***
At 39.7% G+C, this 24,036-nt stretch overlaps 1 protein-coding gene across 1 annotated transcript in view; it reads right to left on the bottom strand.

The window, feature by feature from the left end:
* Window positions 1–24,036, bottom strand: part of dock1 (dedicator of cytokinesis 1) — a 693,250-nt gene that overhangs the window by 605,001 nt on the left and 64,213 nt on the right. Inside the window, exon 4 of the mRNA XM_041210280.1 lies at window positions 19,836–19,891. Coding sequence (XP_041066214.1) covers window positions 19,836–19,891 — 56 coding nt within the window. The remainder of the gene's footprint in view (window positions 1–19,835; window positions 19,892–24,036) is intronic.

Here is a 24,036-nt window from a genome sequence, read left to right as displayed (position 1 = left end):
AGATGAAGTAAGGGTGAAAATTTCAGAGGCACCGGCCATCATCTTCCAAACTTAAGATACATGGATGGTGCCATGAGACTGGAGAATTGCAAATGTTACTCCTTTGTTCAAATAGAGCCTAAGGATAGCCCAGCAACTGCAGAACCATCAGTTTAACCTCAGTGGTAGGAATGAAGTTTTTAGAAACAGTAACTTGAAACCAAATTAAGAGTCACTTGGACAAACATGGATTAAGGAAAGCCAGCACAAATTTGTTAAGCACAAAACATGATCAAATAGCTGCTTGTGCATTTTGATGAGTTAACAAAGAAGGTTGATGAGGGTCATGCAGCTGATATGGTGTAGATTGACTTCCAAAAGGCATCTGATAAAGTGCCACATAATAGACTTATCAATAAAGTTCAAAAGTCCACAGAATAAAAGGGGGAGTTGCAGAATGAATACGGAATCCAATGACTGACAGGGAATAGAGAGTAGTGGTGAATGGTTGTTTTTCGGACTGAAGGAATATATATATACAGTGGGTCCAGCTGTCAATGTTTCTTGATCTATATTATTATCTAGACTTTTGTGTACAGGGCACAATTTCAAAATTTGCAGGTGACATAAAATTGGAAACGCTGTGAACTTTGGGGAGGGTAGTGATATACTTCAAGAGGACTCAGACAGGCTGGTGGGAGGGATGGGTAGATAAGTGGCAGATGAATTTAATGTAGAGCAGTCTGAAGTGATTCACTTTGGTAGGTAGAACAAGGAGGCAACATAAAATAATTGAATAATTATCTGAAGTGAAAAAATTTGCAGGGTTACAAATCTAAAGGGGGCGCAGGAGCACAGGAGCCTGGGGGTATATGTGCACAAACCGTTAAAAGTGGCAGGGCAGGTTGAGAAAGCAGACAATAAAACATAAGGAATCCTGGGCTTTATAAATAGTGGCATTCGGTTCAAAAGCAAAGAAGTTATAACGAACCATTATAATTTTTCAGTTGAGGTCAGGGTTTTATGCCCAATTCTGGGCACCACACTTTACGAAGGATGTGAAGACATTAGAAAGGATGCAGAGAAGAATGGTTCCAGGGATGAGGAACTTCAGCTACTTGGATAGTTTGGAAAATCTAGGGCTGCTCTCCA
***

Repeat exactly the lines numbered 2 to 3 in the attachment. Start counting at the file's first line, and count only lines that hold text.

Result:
The window, feature by feature from the left end:
* Window positions 1–24,036, bottom strand: part of dock1 (dedicator of cytokinesis 1) — a 693,250-nt gene that overhangs the window by 605,001 nt on the left and 64,213 nt on the right. Inside the window, exon 4 of the mRNA XM_041210280.1 lies at window positions 19,836–19,891. Coding sequence (XP_041066214.1) covers window positions 19,836–19,891 — 56 coding nt within the window. The remainder of the gene's footprint in view (window positions 1–19,835; window positions 19,892–24,036) is intronic.